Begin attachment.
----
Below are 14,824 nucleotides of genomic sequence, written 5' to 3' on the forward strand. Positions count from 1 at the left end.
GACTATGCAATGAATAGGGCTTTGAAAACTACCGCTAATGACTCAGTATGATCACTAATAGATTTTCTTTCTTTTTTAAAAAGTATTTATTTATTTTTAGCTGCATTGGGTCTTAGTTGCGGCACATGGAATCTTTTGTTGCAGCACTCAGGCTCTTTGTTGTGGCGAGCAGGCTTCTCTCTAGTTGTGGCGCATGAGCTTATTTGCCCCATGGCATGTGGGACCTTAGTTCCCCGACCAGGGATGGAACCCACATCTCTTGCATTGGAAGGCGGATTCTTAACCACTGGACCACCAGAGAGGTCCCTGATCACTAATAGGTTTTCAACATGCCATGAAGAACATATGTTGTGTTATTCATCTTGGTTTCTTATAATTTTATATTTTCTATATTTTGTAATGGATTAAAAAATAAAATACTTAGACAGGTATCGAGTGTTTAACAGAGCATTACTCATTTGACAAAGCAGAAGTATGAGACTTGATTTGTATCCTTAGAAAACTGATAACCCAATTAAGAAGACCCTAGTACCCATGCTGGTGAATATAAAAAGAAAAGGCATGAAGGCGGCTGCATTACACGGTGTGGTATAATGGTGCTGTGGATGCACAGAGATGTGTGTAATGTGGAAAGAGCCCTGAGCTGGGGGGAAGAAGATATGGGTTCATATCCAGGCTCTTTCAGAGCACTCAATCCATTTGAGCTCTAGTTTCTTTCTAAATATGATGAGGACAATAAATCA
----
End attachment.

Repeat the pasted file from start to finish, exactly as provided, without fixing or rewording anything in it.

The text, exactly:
Below are 14,824 nucleotides of genomic sequence, written 5' to 3' on the forward strand. Positions count from 1 at the left end.
GACTATGCAATGAATAGGGCTTTGAAAACTACCGCTAATGACTCAGTATGATCACTAATAGATTTTCTTTCTTTTTTAAAAAGTATTTATTTATTTTTAGCTGCATTGGGTCTTAGTTGCGGCACATGGAATCTTTTGTTGCAGCACTCAGGCTCTTTGTTGTGGCGAGCAGGCTTCTCTCTAGTTGTGGCGCATGAGCTTATTTGCCCCATGGCATGTGGGACCTTAGTTCCCCGACCAGGGATGGAACCCACATCTCTTGCATTGGAAGGCGGATTCTTAACCACTGGACCACCAGAGAGGTCCCTGATCACTAATAGGTTTTCAACATGCCATGAAGAACATATGTTGTGTTATTCATCTTGGTTTCTTATAATTTTATATTTTCTATATTTTGTAATGGATTAAAAAATAAAATACTTAGACAGGTATCGAGTGTTTAACAGAGCATTACTCATTTGACAAAGCAGAAGTATGAGACTTGATTTGTATCCTTAGAAAACTGATAACCCAATTAAGAAGACCCTAGTACCCATGCTGGTGAATATAAAAAGAAAAGGCATGAAGGCGGCTGCATTACACGGTGTGGTATAATGGTGCTGTGGATGCACAGAGATGTGTGTAATGTGGAAAGAGCCCTGAGCTGGGGGGAAGAAGATATGGGTTCATATCCAGGCTCTTTCAGAGCACTCAATCCATTTGAGCTCTAGTTTCTTTCTAAATATGATGAGGACAATAAATCA